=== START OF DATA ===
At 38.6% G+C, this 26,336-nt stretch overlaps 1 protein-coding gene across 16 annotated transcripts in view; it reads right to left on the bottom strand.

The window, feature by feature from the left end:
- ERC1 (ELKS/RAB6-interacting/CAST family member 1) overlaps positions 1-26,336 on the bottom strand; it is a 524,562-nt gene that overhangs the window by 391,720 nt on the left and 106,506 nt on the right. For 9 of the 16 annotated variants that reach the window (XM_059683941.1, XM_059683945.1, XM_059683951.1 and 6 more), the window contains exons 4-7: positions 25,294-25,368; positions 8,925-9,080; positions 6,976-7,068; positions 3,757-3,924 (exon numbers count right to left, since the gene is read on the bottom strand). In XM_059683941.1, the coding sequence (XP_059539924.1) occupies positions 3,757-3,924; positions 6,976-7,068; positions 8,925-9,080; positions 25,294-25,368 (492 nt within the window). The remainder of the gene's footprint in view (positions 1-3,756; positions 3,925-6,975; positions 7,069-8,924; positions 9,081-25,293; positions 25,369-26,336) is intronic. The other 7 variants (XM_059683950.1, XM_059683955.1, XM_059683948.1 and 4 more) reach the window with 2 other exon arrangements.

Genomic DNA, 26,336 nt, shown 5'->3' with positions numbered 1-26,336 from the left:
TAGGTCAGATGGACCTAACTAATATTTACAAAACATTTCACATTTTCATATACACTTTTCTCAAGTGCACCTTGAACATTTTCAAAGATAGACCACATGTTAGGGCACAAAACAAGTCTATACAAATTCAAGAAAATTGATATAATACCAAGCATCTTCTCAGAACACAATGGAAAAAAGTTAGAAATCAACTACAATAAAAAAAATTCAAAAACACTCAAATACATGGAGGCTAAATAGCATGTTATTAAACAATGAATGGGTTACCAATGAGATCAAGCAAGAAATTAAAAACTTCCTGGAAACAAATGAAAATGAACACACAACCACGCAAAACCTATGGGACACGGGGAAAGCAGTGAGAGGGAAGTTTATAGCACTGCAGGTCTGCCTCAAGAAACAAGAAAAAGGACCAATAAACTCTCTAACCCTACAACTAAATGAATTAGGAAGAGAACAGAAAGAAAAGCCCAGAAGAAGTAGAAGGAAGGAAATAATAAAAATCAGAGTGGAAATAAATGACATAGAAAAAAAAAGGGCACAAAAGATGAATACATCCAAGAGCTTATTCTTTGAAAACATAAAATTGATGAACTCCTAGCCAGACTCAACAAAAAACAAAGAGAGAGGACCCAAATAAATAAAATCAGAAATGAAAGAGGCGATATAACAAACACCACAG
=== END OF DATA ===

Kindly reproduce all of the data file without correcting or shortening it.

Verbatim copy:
At 38.6% G+C, this 26,336-nt stretch overlaps 1 protein-coding gene across 16 annotated transcripts in view; it reads right to left on the bottom strand.

The window, feature by feature from the left end:
- ERC1 (ELKS/RAB6-interacting/CAST family member 1) overlaps positions 1-26,336 on the bottom strand; it is a 524,562-nt gene that overhangs the window by 391,720 nt on the left and 106,506 nt on the right. For 9 of the 16 annotated variants that reach the window (XM_059683941.1, XM_059683945.1, XM_059683951.1 and 6 more), the window contains exons 4-7: positions 25,294-25,368; positions 8,925-9,080; positions 6,976-7,068; positions 3,757-3,924 (exon numbers count right to left, since the gene is read on the bottom strand). In XM_059683941.1, the coding sequence (XP_059539924.1) occupies positions 3,757-3,924; positions 6,976-7,068; positions 8,925-9,080; positions 25,294-25,368 (492 nt within the window). The remainder of the gene's footprint in view (positions 1-3,756; positions 3,925-6,975; positions 7,069-8,924; positions 9,081-25,293; positions 25,369-26,336) is intronic. The other 7 variants (XM_059683950.1, XM_059683955.1, XM_059683948.1 and 4 more) reach the window with 2 other exon arrangements.

Genomic DNA, 26,336 nt, shown 5'->3' with positions numbered 1-26,336 from the left:
TAGGTCAGATGGACCTAACTAATATTTACAAAACATTTCACATTTTCATATACACTTTTCTCAAGTGCACCTTGAACATTTTCAAAGATAGACCACATGTTAGGGCACAAAACAAGTCTATACAAATTCAAGAAAATTGATATAATACCAAGCATCTTCTCAGAACACAATGGAAAAAAGTTAGAAATCAACTACAATAAAAAAAATTCAAAAACACTCAAATACATGGAGGCTAAATAGCATGTTATTAAACAATGAATGGGTTACCAATGAGATCAAGCAAGAAATTAAAAACTTCCTGGAAACAAATGAAAATGAACACACAACCACGCAAAACCTATGGGACACGGGGAAAGCAGTGAGAGGGAAGTTTATAGCACTGCAGGTCTGCCTCAAGAAACAAGAAAAAGGACCAATAAACTCTCTAACCCTACAACTAAATGAATTAGGAAGAGAACAGAAAGAAAAGCCCAGAAGAAGTAGAAGGAAGGAAATAATAAAAATCAGAGTGGAAATAAATGACATAGAAAAAAAAAGGGCACAAAAGATGAATACATCCAAGAGCTTATTCTTTGAAAACATAAAATTGATGAACTCCTAGCCAGACTCAACAAAAAACAAAGAGAGAGGACCCAAATAAATAAAATCAGAAATGAAAGAGGCGATATAACAAACACCACAG